The reason I wanted to talk about this topic today is due to a short conversation that I had with writer Tamara Paulin on Monday regarding the hatching of the dragons in the television series "A Game of Thrones" by HBO during the season finale. I had expected the eggs to hatch even before I started reading the books (which occurred mid-season...around episode five). She was totally taken by surprise and even "Squeeeee'd"... This is an interesting reaction to me. How many more of you out there pay absolutely no attention to foreshadowing?
If you didn't expect this, then you need to clue into the technique, because it will make you a much stronger writer. I'm not saying this with any "writer" laurels. I don't have an agent, I'm not published, but I'm not stupid either. I'm saying this as a reader (and I happen to consider myself a damn good reader at that). So here's a reader telling you aspiring writers out there... you should use "foreshadowing". Here are examples I have pulled from George R.R. Martin along with my predictions. Regarding some of these plot developments, I'd be willing to bet money on if you'd like (just to make it more interesting). DISCLAIMER: None of these predictions have come to pass yet in the books so this is not a spoiler. This is simply my critical reading of the foreshadowing evident in the books/film adaptation.
1) The Wall. It's 800 feet tall and hundreds of miles long. PREDICTION: This thing is going to come down. He's already introduced a plot device that will accomplish this...a horn...in one of the books. The Wildlings refused to use it...but I don't care...the wall is coming down. You don't build something this big and then just have it stand and work. Think of how dumb the conversation would be... "Hey, did that wall work?" Answer: "Yeah...it worked really well." Next question: "Hey, so it's kinda boring cause it worked, right?" Answer: "Yep...it worked." /end of books.
2) The Eyrie. We've heard that it's "impregnable" over and over in the books. A fortress built on a mountain accessible by a goat path. Sansa would hate to be caught there in the winter. Oh how bleak and horrible a place it must be in the winter, etc. etc. PREDICTION: GUESS WHAT...this fortress is going to be used probably as the last stand of the Vale of Arryn when the white walkers invade. It's going to be epic. Plus, I predict that a dragon saves Sansa or someone of importance from the Moon Door. Why? Because dragons can fly and Sansa is terrified of the Moon Door. If this ends up coming true, I predict the Eyrie going up in towering flames that cause the mountain fortress to blaze in dragonfire that lights up like a miniature sun. RULE: You don't include a frickin' fortress on a mountaintop in a fantasy series and say it is impregnable if you don't, in fact, intend to impregnate it!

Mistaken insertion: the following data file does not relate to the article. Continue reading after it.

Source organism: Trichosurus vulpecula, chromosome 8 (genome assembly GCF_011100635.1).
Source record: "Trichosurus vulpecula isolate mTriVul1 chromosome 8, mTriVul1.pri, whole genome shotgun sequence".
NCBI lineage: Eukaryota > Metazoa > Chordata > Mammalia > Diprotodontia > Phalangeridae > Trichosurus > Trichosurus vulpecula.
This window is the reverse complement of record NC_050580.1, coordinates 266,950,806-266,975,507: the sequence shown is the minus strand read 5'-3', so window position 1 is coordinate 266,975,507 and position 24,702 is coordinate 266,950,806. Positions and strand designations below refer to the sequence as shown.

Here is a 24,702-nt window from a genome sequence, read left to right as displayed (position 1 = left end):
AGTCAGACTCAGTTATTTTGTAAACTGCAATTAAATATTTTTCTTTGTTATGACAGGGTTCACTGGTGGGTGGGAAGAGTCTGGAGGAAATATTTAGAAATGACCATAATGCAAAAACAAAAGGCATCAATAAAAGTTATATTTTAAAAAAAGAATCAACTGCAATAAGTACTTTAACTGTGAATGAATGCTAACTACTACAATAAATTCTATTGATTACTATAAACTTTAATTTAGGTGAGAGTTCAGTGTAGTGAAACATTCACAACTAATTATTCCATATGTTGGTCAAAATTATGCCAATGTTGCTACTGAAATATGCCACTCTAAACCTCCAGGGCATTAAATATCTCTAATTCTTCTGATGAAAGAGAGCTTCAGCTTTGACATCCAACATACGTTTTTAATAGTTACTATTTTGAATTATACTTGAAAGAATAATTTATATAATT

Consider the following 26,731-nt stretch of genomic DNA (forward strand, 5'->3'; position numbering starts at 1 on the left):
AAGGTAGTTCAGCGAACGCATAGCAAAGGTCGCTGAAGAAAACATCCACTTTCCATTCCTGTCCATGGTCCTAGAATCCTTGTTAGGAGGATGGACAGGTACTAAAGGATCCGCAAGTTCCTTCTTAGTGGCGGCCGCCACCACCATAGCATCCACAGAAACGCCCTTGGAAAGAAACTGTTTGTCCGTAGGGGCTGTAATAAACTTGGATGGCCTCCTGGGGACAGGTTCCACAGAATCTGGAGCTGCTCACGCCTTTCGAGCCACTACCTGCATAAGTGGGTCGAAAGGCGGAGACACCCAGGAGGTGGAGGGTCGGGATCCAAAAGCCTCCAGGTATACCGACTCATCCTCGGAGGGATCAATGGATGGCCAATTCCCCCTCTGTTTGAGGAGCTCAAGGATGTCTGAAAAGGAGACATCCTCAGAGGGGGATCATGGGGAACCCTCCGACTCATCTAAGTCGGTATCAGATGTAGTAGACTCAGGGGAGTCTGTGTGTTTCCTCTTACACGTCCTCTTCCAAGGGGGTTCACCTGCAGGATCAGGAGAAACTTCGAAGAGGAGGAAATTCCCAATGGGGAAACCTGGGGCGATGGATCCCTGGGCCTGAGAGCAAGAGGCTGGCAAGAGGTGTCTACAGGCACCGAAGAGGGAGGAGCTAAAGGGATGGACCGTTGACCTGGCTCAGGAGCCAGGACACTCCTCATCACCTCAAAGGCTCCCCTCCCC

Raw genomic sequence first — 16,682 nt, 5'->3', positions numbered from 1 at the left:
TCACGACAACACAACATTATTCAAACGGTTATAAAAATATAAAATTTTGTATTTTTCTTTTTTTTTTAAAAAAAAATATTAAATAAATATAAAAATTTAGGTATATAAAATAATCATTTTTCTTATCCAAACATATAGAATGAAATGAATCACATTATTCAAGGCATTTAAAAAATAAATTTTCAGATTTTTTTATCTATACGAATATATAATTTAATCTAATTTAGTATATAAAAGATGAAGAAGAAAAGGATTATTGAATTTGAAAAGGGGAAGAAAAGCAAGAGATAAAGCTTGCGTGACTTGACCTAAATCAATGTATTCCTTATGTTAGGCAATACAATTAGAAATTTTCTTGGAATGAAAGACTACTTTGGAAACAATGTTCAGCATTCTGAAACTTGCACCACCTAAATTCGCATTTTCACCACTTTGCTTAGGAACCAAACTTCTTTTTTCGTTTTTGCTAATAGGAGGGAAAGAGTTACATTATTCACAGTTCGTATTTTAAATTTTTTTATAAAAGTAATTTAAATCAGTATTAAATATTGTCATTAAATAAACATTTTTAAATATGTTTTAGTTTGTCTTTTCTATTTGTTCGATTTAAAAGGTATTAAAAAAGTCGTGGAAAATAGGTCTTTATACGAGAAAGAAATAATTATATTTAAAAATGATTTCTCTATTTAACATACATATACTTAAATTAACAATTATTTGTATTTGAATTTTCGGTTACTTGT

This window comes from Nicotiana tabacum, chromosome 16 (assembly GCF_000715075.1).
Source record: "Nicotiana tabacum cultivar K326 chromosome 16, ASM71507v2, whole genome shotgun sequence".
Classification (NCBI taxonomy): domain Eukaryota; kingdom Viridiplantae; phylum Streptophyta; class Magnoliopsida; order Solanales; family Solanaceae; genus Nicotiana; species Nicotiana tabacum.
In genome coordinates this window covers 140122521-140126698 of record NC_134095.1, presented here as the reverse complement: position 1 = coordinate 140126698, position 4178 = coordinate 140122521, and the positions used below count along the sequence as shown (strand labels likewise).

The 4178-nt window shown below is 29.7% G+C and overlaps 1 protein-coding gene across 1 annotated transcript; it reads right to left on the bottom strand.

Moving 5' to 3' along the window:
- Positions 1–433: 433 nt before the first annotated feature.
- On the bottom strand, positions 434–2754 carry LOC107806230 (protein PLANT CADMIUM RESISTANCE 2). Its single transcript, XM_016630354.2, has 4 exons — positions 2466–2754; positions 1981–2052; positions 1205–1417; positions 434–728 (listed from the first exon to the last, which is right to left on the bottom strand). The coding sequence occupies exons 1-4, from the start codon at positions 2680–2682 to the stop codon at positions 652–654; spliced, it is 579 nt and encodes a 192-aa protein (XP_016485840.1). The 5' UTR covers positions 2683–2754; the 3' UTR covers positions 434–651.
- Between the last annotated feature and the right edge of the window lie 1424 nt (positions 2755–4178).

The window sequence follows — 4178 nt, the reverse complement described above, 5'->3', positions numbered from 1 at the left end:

3) Daenerys will turn into a dragon. We've already seen her survive intense fire and have dragons suckle from her teats (in the book). She's called the mother of dragons in the book and she declares, "I am the dragon!" over and over. She says she'll never have kids in her womb...well that's cause she's gonna become a fire-breathing reptile. To be honest...I'm not so certain of this prediction. However, it would be cool.
I think that foreshadowing for the most part is too ambitious for most beginning writers and is something that only experienced ones can truly use. There are many reasons for this: 1) You don't know if your book is ever going to be published so you can't employ a technique (unless extremely weak that can be developed later) that will come to fruition in later books. 2) You're limited in your word count. There's only so much you can do in 80,000 words once you've worked in your love triangle, described the characters, and then given them something to do while you have the love triangle play its way out. Sorry, but that's why romance tends to suck...there's no room for any other fantastic writing tools in so little a space. And romance is almost required for a book to be published these days because it means $$$. 3) Foreshadowing requires plotting and most writers these days seem content to do this "pantsing" thing which seems like lazy writing to me (I've no idea why people do it other than they are so excited over a character that the just want to get writing--no idea why this happens either). Don't get me wrong...pantsing will get you agents and book contracts and $$$ but I seriously doubt if it will ever win you critical acclaim for your book. All that matters though is making money...who cares if high-brow people think you suck as a writer, right?